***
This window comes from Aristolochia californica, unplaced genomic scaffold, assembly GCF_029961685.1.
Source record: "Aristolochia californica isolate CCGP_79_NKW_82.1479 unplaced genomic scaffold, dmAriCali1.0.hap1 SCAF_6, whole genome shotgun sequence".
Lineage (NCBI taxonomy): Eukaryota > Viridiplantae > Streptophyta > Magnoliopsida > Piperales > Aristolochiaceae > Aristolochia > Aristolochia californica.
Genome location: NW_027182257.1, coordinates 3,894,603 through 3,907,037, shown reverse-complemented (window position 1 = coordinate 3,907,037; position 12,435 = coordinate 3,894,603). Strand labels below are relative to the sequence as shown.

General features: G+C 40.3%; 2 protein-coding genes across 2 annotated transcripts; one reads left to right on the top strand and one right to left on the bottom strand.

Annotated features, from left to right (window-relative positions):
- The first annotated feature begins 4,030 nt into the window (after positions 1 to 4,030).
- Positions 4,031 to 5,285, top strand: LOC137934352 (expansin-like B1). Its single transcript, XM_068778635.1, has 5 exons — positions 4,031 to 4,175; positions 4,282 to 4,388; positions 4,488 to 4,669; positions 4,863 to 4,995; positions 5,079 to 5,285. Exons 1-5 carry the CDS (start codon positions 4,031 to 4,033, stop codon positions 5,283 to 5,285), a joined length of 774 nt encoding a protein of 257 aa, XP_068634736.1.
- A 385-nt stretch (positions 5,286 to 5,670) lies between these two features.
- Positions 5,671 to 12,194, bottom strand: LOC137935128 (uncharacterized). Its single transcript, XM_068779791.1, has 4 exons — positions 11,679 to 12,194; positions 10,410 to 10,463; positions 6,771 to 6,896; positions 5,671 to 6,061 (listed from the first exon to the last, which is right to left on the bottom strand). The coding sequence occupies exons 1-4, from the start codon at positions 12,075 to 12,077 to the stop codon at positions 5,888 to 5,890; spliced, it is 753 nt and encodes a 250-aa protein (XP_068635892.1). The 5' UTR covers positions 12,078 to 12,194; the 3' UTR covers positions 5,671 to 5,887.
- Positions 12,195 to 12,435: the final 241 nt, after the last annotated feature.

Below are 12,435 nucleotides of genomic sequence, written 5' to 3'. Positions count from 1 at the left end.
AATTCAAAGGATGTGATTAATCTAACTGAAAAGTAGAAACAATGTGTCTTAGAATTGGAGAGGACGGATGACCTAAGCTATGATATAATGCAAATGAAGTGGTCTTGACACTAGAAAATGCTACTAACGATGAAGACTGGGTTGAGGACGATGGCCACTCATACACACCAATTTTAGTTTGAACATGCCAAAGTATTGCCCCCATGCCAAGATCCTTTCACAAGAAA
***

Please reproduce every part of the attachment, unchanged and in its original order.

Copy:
This window comes from Aristolochia californica, unplaced genomic scaffold, assembly GCF_029961685.1.
Source record: "Aristolochia californica isolate CCGP_79_NKW_82.1479 unplaced genomic scaffold, dmAriCali1.0.hap1 SCAF_6, whole genome shotgun sequence".
Lineage (NCBI taxonomy): Eukaryota > Viridiplantae > Streptophyta > Magnoliopsida > Piperales > Aristolochiaceae > Aristolochia > Aristolochia californica.
Genome location: NW_027182257.1, coordinates 3,894,603 through 3,907,037, shown reverse-complemented (window position 1 = coordinate 3,907,037; position 12,435 = coordinate 3,894,603). Strand labels below are relative to the sequence as shown.

General features: G+C 40.3%; 2 protein-coding genes across 2 annotated transcripts; one reads left to right on the top strand and one right to left on the bottom strand.

Annotated features, from left to right (window-relative positions):
- The first annotated feature begins 4,030 nt into the window (after positions 1 to 4,030).
- Positions 4,031 to 5,285, top strand: LOC137934352 (expansin-like B1). Its single transcript, XM_068778635.1, has 5 exons — positions 4,031 to 4,175; positions 4,282 to 4,388; positions 4,488 to 4,669; positions 4,863 to 4,995; positions 5,079 to 5,285. Exons 1-5 carry the CDS (start codon positions 4,031 to 4,033, stop codon positions 5,283 to 5,285), a joined length of 774 nt encoding a protein of 257 aa, XP_068634736.1.
- A 385-nt stretch (positions 5,286 to 5,670) lies between these two features.
- Positions 5,671 to 12,194, bottom strand: LOC137935128 (uncharacterized). Its single transcript, XM_068779791.1, has 4 exons — positions 11,679 to 12,194; positions 10,410 to 10,463; positions 6,771 to 6,896; positions 5,671 to 6,061 (listed from the first exon to the last, which is right to left on the bottom strand). The coding sequence occupies exons 1-4, from the start codon at positions 12,075 to 12,077 to the stop codon at positions 5,888 to 5,890; spliced, it is 753 nt and encodes a 250-aa protein (XP_068635892.1). The 5' UTR covers positions 12,078 to 12,194; the 3' UTR covers positions 5,671 to 5,887.
- Positions 12,195 to 12,435: the final 241 nt, after the last annotated feature.

Below are 12,435 nucleotides of genomic sequence, written 5' to 3'. Positions count from 1 at the left end.
AATTCAAAGGATGTGATTAATCTAACTGAAAAGTAGAAACAATGTGTCTTAGAATTGGAGAGGACGGATGACCTAAGCTATGATATAATGCAAATGAAGTGGTCTTGACACTAGAAAATGCTACTAACGATGAAGACTGGGTTGAGGACGATGGCCACTCATACACACCAATTTTAGTTTGAACATGCCAAAGTATTGCCCCCATGCCAAGATCCTTTCACAAGAAA